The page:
WASHINGTON: As North Korea fires a blitz of missiles, the United States is sticking to a mixture of pressure and offers of dialogue but US policymakers are resigned that little they do is likely to change Pyongyang’s course.
Eager to avoid another global crisis alongside Russia’s invasion of Ukraine, President Joe Biden’s administration has focused on a more narrow goal of reassuring allies that the US will defend them.
North Korea, whose leader Kim Jong Un met three times with Biden’s predecessor Donald Trump but failed to reach a lasting accord, in recent days has fired a record number of missiles, and Western officials say Pyongyang has made preparations for a seventh nuclear weapons test.
“I don’t think there is anything we can do to stop North Korea,” said Sue Mi Terry, a former CIA analyst on Korean affairs who is now director of the Asia program at the Woodrow Wilson Center for International Scholars.
“If I were Kim Jong Un’s advisor, I would say, yeah, go ahead,” she said.
“They couldn’t get any kind of deal with Trump and so what are they going to get from the Biden administration? They know this. The only thing they can do is get their program to the next level.”
The US has responded to North Korea by extending exercises with South Korea, including deploying a strategic bomber, and Biden will likely offer robust support for South Korean and Japanese leaders during summits this month in Southeast Asia.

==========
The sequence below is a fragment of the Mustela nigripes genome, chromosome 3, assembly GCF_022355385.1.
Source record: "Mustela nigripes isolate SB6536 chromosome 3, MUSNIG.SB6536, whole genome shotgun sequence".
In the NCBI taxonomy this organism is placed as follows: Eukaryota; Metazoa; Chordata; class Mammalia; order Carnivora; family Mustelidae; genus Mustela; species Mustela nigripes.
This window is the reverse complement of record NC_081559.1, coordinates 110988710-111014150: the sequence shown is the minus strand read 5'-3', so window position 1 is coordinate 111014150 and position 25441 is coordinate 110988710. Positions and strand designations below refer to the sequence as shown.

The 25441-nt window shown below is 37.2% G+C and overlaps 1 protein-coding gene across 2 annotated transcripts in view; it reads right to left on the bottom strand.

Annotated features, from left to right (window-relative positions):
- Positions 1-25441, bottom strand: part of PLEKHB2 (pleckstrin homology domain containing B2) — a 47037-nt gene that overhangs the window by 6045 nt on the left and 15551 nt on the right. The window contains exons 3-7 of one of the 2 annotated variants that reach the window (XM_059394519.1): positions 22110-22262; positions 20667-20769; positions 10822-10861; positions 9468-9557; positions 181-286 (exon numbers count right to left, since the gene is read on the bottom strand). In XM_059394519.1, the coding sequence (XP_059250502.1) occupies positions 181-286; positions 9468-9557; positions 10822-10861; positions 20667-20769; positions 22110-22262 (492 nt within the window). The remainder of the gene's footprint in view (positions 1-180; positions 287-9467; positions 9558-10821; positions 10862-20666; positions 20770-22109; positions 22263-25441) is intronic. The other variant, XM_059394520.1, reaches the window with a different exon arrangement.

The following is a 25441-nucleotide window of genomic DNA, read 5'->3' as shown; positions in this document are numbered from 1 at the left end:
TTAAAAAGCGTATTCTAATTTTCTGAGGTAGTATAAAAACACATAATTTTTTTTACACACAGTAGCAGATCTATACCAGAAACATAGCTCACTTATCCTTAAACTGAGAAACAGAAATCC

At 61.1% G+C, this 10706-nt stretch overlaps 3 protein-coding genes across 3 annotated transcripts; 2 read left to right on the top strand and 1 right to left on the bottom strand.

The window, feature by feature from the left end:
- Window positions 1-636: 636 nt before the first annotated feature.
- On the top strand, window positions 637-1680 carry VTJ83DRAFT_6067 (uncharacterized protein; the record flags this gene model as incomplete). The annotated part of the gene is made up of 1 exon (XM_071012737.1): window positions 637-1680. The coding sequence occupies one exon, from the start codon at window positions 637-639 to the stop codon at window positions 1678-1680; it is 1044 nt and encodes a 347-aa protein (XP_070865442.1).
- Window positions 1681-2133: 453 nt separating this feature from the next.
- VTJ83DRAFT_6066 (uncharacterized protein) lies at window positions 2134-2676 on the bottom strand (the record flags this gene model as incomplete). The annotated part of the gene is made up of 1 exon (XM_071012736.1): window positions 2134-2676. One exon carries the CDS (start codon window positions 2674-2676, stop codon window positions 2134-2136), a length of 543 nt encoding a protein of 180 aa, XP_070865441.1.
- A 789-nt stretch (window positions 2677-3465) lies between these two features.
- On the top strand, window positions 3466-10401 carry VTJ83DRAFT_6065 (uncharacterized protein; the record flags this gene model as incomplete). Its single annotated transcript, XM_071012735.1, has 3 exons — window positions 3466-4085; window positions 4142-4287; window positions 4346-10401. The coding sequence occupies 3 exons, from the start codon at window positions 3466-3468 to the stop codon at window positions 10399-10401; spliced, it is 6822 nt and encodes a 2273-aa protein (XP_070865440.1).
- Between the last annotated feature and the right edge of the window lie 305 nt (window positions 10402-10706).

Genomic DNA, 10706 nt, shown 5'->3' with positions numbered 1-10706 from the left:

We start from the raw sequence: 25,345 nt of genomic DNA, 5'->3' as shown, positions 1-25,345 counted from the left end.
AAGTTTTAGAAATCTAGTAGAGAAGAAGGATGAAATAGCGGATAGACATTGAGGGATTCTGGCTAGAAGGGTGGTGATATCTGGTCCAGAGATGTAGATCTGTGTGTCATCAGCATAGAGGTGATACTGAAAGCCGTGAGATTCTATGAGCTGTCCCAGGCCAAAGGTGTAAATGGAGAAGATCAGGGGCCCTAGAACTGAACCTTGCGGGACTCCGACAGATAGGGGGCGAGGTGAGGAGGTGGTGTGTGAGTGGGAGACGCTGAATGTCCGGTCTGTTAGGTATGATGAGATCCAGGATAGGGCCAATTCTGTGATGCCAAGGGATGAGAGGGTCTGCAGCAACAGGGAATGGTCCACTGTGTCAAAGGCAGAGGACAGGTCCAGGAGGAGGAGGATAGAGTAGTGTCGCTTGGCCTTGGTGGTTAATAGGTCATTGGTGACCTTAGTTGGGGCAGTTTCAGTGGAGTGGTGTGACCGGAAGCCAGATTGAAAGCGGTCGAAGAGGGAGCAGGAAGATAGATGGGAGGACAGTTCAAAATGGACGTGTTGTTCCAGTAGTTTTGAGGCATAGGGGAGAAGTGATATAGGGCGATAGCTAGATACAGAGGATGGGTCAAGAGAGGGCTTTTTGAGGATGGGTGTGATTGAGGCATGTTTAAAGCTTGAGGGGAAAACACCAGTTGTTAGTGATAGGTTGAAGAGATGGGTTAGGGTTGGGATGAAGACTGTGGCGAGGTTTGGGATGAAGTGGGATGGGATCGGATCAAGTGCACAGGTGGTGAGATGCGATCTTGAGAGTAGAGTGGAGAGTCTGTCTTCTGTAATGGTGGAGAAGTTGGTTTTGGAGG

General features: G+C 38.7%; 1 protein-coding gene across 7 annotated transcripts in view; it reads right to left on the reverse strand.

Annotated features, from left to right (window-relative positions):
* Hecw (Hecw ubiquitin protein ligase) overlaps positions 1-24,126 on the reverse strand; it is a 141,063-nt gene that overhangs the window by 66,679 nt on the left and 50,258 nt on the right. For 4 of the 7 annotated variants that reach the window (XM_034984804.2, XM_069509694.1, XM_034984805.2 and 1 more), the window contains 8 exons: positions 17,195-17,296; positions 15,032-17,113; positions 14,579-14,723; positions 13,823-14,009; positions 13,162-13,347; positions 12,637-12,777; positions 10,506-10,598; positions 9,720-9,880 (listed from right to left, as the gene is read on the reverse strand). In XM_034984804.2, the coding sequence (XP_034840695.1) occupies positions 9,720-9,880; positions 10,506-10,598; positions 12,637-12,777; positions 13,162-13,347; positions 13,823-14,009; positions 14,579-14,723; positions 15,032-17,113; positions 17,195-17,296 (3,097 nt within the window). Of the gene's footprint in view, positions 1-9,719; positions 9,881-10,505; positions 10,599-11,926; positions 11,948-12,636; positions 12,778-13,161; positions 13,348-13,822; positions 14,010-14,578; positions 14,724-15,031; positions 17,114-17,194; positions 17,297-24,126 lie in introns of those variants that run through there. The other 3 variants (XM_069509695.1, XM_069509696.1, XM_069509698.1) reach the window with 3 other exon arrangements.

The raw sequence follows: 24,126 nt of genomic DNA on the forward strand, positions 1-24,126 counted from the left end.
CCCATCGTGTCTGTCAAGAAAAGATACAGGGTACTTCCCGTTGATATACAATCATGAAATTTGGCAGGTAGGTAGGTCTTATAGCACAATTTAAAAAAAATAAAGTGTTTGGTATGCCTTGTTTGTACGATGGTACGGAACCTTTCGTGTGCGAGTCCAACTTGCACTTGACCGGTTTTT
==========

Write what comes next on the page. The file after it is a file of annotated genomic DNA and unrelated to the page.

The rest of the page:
Biden is also widely expected to meet President Xi Jinping of China, Pyongyang’s primary ally, which joined Russia in May in vetoing a US-led bid at the Security Council to tighten sanctions on North Korea.
Linda Thomas-Greenfield, the US ambassador to the United Nations, told an emergency session Friday (Nov 4) that China and Russia had “enabled” North Korea but also reiterated the Biden administration’s willingness to talk to the totalitarian state.
US officials say North Korea has shown no interest in talks and, privately, some think the Kim regime may be in one of its periodic cycles of escalation and that there is no choice but to wait.
Under the last Democratic administration of Barack Obama, some concluded that the US erred in timing by reaching an agreement in February 2012 that quickly collapsed as North Korea was already poised to go ahead with a satellite test.